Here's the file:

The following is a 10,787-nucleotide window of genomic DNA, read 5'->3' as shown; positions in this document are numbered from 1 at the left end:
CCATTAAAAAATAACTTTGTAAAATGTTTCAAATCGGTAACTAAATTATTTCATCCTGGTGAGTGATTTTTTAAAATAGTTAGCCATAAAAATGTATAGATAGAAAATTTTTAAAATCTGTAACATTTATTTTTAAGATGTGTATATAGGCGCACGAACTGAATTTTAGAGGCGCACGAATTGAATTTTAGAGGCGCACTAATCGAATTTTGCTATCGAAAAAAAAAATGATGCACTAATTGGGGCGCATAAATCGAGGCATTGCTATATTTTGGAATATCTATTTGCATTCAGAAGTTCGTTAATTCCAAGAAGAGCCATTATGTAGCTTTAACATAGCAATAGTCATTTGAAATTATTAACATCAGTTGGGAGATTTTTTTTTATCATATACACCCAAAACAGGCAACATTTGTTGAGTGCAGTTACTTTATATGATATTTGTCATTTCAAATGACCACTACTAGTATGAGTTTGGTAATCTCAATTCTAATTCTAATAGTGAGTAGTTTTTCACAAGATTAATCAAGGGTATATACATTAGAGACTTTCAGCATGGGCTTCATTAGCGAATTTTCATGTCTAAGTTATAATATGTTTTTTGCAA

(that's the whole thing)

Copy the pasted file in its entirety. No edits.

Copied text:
The following is a 10,787-nucleotide window of genomic DNA, read 5'->3' as shown; positions in this document are numbered from 1 at the left end:
CCATTAAAAAATAACTTTGTAAAATGTTTCAAATCGGTAACTAAATTATTTCATCCTGGTGAGTGATTTTTTAAAATAGTTAGCCATAAAAATGTATAGATAGAAAATTTTTAAAATCTGTAACATTTATTTTTAAGATGTGTATATAGGCGCACGAACTGAATTTTAGAGGCGCACGAATTGAATTTTAGAGGCGCACTAATCGAATTTTGCTATCGAAAAAAAAAATGATGCACTAATTGGGGCGCATAAATCGAGGCATTGCTATATTTTGGAATATCTATTTGCATTCAGAAGTTCGTTAATTCCAAGAAGAGCCATTATGTAGCTTTAACATAGCAATAGTCATTTGAAATTATTAACATCAGTTGGGAGATTTTTTTTTATCATATACACCCAAAACAGGCAACATTTGTTGAGTGCAGTTACTTTATATGATATTTGTCATTTCAAATGACCACTACTAGTATGAGTTTGGTAATCTCAATTCTAATTCTAATAGTGAGTAGTTTTTCACAAGATTAATCAAGGGTATATACATTAGAGACTTTCAGCATGGGCTTCATTAGCGAATTTTCATGTCTAAGTTATAATATGTTTTTTGCAA